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Tyler Udall at The Little Black Gallery

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Aileen with Flower
Aileen with Flower ©Tyler Udall

It shouldn’t necessarily correlate that a long-term immersion within the worlds of fashion and photography would render a fashion editor capable of becoming a uniquely talented photographer. Yet this is exactly the case with Tyler Udall...

It shouldn’t necessarily correlate that a long-term immersion within the worlds of fashion and photography would render a fashion editor capable of becoming a uniquely talented photographer. Yet this is exactly the case with Tyler Udall, whose first – and ongoing – career was as fashion editor for the likes of AnOther Magazine, Another Man and Dazed & Confused in London, and Creative Director for Fred and Associates in New York. Having returned to his native Canada to take up the role of Fashion Director at the Blanche Macdonald Centre in Vancouver, he started taking photographs two years ago as part of a process of chronicling his own life, and that of his friends and loved ones, in a highly personal way. It is this intimacy, the connection with his subjects, and the sense of both the chronology and abstraction of life, that gleams through the first exhibition of his works, currently taking place at the Little Black Gallery in London.

To celebrate this latest addition to Udall’s extensive CV of achievements and talents, here AnOther speaks to the photographer about what taking up photography did for him, and which images make him the happiest.

What inspired you to start working in photography? 
I started taking photos during a difficult time in my life. My friend Andrew Volk (whom I still photograph regularly) gave me a little point and shoot camera and a few rolls of film to play with. Sensing that I needed an outlet to flush away some of the demons I was dealing with, he encouraged me to start taking pictures. I have always been quite taken with the power of the photographic image but I never really had the courage to jump behind the lens until then.

Your photos are very personal, of friends and colleagues, often in quite intimate positions. You've also described your work as a sort of video journal. What made you want to take it further, to make it something for public view?
It all happened quite organically and without intent, to be honest. I started posting photos on my website, telling a new story each month. I had kind of checked out of the races temporarily and I guess that was my way of showing people who I had lost contact with what I was up to. My friend Jen Brill talked with me about publishing a book through OHWOW Gallery in New York and it all started moving from there.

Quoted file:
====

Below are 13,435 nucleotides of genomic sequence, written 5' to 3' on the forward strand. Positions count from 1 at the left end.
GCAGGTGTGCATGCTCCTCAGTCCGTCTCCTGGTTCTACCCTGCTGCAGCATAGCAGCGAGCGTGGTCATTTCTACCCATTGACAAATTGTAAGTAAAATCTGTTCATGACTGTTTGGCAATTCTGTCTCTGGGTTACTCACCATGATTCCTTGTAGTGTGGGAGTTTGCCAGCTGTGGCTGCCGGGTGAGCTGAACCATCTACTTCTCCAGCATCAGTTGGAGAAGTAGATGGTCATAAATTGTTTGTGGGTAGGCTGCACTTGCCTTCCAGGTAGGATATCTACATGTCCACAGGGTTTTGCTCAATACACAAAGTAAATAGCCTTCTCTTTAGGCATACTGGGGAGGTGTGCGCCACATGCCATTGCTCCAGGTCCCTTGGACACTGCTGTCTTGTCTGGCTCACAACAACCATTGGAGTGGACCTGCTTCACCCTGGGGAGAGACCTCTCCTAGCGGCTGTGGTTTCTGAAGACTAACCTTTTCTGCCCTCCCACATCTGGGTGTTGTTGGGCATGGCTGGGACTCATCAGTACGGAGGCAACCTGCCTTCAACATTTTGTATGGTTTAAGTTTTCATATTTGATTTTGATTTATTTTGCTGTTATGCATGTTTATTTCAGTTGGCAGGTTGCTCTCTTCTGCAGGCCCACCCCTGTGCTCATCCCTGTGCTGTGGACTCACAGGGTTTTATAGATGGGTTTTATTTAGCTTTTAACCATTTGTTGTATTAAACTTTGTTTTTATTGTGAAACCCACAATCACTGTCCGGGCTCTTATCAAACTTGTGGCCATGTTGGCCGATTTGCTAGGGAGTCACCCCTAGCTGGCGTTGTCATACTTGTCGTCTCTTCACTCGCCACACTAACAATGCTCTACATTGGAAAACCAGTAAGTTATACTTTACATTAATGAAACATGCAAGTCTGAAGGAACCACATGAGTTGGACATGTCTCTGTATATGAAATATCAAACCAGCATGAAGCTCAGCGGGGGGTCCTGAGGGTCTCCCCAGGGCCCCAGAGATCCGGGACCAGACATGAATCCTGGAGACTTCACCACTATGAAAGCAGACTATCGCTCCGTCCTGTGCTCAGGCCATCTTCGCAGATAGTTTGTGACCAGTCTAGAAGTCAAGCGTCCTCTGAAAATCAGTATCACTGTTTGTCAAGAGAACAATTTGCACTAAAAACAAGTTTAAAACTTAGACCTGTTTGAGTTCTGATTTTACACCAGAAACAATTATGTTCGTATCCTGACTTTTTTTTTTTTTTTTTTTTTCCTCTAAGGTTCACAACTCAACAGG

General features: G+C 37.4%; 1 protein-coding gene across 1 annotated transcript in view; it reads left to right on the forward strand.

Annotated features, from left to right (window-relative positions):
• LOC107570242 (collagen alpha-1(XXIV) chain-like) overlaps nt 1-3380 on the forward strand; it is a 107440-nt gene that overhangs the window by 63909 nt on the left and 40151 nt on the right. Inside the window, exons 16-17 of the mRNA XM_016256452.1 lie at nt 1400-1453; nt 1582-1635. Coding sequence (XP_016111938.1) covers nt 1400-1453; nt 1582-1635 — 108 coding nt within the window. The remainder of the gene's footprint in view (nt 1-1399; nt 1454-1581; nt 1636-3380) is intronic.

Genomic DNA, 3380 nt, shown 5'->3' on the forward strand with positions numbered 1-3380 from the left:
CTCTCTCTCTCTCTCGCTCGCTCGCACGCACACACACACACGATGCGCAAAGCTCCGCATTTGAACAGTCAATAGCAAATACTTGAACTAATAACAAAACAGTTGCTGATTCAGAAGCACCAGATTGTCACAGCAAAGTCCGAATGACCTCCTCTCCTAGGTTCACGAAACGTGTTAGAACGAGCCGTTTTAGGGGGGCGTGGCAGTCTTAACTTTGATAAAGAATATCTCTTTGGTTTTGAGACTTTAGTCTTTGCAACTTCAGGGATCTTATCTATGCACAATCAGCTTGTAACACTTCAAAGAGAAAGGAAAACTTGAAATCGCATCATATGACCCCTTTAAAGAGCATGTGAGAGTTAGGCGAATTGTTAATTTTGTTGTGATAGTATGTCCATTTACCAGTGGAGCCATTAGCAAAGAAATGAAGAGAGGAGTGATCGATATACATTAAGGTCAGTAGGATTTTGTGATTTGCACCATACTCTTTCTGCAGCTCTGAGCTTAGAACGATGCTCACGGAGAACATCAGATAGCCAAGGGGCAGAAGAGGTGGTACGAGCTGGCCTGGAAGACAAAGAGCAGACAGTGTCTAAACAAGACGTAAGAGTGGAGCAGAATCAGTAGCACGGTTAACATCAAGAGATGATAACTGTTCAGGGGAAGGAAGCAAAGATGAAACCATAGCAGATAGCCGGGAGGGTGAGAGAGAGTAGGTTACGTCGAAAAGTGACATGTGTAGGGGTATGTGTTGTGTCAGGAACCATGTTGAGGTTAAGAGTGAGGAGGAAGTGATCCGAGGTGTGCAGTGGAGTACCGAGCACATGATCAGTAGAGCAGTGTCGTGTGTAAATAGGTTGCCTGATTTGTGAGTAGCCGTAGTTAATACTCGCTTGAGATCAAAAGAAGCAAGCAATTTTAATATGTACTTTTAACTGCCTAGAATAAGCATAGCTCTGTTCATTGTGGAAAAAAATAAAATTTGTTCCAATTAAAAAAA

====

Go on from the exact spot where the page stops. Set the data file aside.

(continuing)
How do you think your extensive experience in the fashion world has influenced your photography?
I was extremely fortunate to have collaborated with such amazing photographers. Seeing how they worked and how they saw the world through the camera was a really charmed learning experience. Despite my background in fashion, many of my photos end up being nudes... not intentionally, mind you. I think my previous career as a ballet dancer really trained my eye for a certain kind of theatrical composition.

"I shoot very quickly and erratically. Usually it's just an hour or so while hanging out. The photos magically happen somewhere in-between."

The fact that the images are of people very close to you – friends and lovers – does this mean that much of the work is very spontaneous, or is there a lot of planning and preparation involved? What is your working process?
It's all very spontaneous. I shoot very quickly and erratically. Usually it's just an hour or so while hanging out. The photos magically happen somewhere in-between. I shoot on film so the surprise at the end is actually my favourite part.  

Do you have a favourite image from the exhibition?
Full Moon and Feather Tree is one of my favourites, as is Shade in the Bathtub. Two very different subjects, contexts and emotions but they both make me happy to look at. 

How was it returning to London after so long? Did you miss anything about the city, were there things that you remembered as irritations too? Was it a positive or a melancholic experience?
Returning to London was absolutely wonderful. It had been far too long though some of my best friends were in NYC for Fashion Week. London just isn't the same without my partner in crime Sylvia Farago. My boyfriend Cole came with me on this trip so we explored the city as tourists, which is something I never did while living there. We had a lot of fun... cheesy fun. I miss my London friends and colleagues terribly but my Spidey senses tell me I will be seeing a lot more of them.

Tyler Udall is at the Little Black Gallery until March 16.

Tish Wrigley is the AnOther assistant editor.

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